From the structured manner in which the root "ברך occurs six times in the prologue of Job, it appears the writer did so consciously (cf. Thompson 2004:8-9). Samuel Balentine points out that the ambiguity in the meaning of "bless" in Job may be more than a "mere linguistic peculiarity". He adds that each time the word "bless" occurs in the prologue, the reader must discern whether the meaning is "bless" or "curse". The reader has to follow Job through a long journey of repeated reconsideration of what it means to bless God and to be blessed by him before he comes to the final occurrence of "bless" at the end of the book in Job 42:12 (Balentine 2006:49; cf. Seow 2013:65). This suggests that the writer intentionally chose the six occurrences of the verb ברך in the prologue as a clue to cohesively link to the final use of ברך in the epilogue in Job 42:12, to reveal his aim. Tod Linafelt (1996:154), therefore, is correct when he observes that the apparent ease with which interpreters have unanimously determined the euphemistic sense of ברך in Job, is illusory.10Indeed, there is little doubt that the ambiguous use of ברך in Job is purposeful. The question now is how to retain the ambiguity of ברך in translation so that the intended goal of the writer is preserved for targetculture readers.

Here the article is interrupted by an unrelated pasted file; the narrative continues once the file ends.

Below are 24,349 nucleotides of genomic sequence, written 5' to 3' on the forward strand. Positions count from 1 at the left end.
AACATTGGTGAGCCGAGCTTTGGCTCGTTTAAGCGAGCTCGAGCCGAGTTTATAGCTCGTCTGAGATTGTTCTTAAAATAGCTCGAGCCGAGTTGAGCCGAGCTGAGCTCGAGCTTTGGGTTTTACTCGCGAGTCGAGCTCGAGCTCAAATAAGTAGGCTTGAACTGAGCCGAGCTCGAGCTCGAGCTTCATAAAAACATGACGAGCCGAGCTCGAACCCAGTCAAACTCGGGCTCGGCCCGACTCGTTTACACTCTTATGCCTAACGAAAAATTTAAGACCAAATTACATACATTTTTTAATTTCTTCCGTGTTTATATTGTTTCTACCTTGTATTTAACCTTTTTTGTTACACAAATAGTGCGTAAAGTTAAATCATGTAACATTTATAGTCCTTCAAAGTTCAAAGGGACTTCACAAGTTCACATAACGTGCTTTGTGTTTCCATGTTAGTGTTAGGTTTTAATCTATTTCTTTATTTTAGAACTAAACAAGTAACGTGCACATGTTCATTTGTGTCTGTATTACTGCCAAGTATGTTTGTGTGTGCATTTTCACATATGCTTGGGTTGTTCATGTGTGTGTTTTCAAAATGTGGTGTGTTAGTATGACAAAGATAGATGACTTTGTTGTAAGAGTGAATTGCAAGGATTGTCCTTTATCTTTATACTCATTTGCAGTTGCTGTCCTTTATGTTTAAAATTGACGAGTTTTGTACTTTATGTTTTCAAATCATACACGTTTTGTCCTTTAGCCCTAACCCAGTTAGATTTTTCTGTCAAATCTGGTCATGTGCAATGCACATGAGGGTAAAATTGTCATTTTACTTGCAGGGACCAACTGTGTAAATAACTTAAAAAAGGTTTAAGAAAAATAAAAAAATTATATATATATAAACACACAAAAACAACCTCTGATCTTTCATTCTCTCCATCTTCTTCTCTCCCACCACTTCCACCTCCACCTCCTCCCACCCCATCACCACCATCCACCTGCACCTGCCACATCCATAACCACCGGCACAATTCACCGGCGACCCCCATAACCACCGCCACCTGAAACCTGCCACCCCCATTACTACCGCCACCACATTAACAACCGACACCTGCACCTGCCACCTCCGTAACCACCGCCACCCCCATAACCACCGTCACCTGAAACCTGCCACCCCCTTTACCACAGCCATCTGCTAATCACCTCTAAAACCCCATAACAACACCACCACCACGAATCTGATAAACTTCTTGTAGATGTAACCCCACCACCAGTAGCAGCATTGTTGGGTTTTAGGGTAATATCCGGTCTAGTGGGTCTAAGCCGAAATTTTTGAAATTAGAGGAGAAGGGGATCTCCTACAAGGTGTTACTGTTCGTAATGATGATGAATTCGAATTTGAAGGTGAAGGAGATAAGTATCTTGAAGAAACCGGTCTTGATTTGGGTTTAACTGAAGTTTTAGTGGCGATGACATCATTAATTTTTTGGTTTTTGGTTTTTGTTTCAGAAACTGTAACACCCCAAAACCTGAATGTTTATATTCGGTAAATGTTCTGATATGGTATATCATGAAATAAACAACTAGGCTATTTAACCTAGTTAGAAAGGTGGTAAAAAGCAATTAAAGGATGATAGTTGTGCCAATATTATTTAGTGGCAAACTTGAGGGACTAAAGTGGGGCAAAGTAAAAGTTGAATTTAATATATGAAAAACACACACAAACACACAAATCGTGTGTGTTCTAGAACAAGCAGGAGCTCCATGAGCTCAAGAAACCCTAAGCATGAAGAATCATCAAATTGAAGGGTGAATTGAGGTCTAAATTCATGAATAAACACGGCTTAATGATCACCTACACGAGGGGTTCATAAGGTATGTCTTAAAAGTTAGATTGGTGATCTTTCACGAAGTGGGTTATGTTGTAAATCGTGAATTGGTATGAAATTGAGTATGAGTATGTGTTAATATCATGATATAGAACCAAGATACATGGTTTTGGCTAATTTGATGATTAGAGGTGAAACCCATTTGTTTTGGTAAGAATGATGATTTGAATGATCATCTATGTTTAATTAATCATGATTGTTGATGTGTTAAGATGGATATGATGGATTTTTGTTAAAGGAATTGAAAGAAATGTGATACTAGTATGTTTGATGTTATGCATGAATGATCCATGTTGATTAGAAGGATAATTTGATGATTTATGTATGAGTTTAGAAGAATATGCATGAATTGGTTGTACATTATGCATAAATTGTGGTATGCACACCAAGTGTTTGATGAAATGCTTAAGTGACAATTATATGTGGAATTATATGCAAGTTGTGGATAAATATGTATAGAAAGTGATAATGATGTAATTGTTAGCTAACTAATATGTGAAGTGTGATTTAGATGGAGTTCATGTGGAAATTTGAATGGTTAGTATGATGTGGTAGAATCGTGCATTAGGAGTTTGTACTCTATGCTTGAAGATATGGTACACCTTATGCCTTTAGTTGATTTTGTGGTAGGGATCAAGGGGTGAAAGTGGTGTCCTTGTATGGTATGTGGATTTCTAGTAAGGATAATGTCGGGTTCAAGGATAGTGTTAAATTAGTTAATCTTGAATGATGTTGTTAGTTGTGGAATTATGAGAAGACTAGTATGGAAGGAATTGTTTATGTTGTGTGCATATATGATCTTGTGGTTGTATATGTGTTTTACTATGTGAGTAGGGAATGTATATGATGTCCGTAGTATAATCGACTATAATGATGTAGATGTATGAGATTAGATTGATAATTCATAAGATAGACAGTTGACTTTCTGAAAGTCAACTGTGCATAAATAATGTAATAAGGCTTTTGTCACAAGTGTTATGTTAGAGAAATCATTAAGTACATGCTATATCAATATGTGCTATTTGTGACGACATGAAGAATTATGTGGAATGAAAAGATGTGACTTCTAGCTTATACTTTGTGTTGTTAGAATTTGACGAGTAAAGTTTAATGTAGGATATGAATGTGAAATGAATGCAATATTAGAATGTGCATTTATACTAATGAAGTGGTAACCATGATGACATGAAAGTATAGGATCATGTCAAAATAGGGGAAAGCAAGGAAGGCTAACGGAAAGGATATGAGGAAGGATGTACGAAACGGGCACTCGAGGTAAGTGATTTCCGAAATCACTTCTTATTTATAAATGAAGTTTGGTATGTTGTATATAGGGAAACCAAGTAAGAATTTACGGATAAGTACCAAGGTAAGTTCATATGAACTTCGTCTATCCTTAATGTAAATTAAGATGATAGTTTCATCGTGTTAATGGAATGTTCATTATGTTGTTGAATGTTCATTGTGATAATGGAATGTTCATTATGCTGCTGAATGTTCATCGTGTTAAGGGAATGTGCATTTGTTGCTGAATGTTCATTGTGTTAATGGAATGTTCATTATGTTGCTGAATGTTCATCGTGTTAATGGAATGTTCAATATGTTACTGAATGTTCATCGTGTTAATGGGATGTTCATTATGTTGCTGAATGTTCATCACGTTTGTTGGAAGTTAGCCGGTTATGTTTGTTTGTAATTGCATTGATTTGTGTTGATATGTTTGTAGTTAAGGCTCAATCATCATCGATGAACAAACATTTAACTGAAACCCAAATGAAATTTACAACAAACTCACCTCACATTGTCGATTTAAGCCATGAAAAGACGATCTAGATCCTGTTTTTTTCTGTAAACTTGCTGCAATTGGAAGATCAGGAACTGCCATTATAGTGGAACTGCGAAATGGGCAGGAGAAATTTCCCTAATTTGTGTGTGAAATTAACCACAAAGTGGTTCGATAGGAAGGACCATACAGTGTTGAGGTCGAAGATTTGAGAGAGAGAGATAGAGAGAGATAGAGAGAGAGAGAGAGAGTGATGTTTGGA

3.3 Micro-level: Linguistic Cohesion

E. Gallagher (2013:3) notes that the different meanings of an ambiguous word can be disclosed from clusters of closely related words in a text.11The semantic ambiguity of the piel stem ברך is observable from its repeated use in six word clusters in the prologue of the Hebrew source text of Job. This repetition alerts the reader to reflect on the connotation ברך has within the various word clusters wherein it appears: